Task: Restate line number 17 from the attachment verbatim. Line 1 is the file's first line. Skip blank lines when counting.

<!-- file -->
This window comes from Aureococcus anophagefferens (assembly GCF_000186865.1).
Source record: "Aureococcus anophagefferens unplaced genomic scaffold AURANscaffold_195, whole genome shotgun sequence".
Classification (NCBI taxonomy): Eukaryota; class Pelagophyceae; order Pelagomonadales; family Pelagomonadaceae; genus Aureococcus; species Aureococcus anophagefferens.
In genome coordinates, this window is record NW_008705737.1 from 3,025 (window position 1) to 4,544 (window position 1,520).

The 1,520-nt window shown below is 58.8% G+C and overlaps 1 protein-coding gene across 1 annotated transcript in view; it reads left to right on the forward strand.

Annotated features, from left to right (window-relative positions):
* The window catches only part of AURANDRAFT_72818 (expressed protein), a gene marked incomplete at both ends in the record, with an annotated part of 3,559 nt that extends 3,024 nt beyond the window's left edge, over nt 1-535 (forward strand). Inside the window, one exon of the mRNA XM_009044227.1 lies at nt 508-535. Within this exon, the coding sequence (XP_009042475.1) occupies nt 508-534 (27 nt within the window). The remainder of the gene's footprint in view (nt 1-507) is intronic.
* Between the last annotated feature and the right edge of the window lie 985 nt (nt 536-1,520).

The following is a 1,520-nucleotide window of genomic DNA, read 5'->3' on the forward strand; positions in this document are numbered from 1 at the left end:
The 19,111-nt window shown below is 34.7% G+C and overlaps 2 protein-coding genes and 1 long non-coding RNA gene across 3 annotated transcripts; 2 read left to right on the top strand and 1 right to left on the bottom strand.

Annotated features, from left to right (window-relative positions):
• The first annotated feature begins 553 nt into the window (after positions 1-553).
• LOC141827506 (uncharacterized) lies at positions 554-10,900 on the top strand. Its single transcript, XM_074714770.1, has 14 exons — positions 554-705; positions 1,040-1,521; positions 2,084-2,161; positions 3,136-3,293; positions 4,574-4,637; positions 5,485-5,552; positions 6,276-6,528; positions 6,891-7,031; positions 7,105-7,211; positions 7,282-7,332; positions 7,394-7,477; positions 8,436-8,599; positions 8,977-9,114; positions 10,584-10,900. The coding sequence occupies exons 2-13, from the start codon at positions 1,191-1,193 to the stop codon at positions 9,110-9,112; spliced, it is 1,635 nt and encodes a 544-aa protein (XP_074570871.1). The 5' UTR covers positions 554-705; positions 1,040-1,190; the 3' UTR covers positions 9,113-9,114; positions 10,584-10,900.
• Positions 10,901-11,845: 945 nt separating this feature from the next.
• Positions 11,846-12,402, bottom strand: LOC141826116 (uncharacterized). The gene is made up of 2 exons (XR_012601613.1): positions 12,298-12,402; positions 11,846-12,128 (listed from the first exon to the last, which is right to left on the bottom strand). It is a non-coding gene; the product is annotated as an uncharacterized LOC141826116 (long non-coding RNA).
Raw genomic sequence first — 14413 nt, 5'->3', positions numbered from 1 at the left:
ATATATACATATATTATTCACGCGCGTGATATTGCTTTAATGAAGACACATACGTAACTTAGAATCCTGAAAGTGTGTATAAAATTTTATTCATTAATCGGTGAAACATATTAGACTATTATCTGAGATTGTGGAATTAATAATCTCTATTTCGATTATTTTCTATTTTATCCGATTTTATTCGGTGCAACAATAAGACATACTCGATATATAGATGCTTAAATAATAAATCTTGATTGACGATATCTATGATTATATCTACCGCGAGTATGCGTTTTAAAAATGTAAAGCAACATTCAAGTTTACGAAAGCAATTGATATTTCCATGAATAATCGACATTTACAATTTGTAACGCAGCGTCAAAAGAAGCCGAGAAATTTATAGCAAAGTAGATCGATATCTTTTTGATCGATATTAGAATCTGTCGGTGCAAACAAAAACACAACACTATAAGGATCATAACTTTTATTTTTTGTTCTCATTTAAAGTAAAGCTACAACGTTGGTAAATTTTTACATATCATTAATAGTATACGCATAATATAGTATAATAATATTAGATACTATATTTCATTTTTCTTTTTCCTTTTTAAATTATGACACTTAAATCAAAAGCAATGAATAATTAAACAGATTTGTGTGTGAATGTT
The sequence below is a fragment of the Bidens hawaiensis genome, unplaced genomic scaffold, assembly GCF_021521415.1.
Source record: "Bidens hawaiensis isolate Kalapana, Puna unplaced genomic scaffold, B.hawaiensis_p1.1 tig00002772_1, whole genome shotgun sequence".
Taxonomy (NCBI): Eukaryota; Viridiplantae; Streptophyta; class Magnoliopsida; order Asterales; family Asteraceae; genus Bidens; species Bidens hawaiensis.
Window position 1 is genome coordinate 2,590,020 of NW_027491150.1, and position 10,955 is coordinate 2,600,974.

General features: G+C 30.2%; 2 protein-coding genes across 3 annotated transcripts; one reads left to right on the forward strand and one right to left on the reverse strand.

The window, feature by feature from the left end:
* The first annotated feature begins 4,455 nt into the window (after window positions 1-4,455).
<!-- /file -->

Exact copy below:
ATATATACATATATTATTCACGCGCGTGATATTGCTTTAATGAAGACACATACGTAACTTAGAATCCTGAAAGTGTGTATAAAATTTTATTCATTAATCGGTGAAACATATTAGACTATTATCTGAGATTGTGGAATTAATAATCTCTATTTCGATTATTTTCTATTTTATCCGATTTTATTCGGTGCAACAATAAGACATACTCGATATATAGATGCTTAAATAATAAATCTTGATTGACGATATCTATGATTATATCTACCGCGAGTATGCGTTTTAAAAATGTAAAGCAACATTCAAGTTTACGAAAGCAATTGATATTTCCATGAATAATCGACATTTACAATTTGTAACGCAGCGTCAAAAGAAGCCGAGAAATTTATAGCAAAGTAGATCGATATCTTTTTGATCGATATTAGAATCTGTCGGTGCAAACAAAAACACAACACTATAAGGATCATAACTTTTATTTTTTGTTCTCATTTAAAGTAAAGCTACAACGTTGGTAAATTTTTACATATCATTAATAGTATACGCATAATATAGTATAATAATATTAGATACTATATTTCATTTTTCTTTTTCCTTTTTAAATTATGACACTTAAATCAAAAGCAATGAATAATTAAACAGATTTGTGTGTGAATGTT